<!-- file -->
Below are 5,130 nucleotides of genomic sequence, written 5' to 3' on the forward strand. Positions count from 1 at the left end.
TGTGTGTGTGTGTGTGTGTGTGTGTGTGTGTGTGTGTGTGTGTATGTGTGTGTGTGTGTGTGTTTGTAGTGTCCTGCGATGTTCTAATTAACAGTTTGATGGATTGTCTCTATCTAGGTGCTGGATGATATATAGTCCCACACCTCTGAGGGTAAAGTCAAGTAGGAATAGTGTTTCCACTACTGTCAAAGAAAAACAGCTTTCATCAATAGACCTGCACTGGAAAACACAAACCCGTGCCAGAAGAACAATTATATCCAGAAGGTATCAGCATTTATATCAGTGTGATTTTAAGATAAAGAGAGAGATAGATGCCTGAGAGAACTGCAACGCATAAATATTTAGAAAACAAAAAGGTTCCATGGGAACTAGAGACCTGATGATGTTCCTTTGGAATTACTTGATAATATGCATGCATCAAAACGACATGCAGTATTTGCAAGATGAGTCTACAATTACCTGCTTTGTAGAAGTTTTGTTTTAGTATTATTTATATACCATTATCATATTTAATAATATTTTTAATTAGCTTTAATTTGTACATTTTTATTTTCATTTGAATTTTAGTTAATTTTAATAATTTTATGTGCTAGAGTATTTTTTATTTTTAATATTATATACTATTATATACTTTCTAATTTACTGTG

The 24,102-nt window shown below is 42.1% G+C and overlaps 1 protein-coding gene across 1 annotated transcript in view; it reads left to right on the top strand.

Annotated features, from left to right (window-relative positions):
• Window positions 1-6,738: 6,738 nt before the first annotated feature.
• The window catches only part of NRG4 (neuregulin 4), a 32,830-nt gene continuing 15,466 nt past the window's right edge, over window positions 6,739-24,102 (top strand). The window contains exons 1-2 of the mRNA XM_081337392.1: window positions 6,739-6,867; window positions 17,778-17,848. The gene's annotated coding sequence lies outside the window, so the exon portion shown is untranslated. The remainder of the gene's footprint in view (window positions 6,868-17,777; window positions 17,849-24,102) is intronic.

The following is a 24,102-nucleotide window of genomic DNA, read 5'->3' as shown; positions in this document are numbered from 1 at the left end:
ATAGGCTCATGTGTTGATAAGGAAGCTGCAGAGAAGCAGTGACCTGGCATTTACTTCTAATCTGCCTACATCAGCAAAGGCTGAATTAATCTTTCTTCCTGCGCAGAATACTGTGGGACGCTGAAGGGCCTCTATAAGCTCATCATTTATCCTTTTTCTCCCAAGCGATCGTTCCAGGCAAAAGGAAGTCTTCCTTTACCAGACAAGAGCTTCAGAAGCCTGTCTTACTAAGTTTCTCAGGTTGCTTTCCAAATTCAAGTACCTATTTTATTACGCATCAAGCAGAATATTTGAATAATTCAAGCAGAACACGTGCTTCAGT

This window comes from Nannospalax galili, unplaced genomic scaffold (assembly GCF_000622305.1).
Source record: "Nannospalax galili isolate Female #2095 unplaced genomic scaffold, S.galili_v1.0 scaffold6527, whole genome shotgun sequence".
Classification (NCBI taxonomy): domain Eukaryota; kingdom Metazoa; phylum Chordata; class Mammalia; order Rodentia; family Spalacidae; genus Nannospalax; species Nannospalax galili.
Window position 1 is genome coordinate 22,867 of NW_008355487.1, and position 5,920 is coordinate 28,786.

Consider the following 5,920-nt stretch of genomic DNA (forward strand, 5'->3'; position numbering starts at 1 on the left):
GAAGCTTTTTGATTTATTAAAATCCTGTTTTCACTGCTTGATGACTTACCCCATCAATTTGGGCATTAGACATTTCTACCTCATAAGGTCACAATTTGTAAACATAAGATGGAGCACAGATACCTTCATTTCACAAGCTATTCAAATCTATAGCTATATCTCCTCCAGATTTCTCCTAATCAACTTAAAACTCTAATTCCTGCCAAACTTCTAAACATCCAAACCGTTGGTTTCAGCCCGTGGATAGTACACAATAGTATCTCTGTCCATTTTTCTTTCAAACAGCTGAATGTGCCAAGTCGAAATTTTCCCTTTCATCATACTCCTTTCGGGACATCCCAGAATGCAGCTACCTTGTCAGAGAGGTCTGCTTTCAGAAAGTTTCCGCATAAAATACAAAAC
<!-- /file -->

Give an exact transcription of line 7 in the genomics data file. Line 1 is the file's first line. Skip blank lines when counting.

The following is a 24,102-nucleotide window of genomic DNA, read 5'->3' as shown; positions in this document are numbered from 1 at the left end: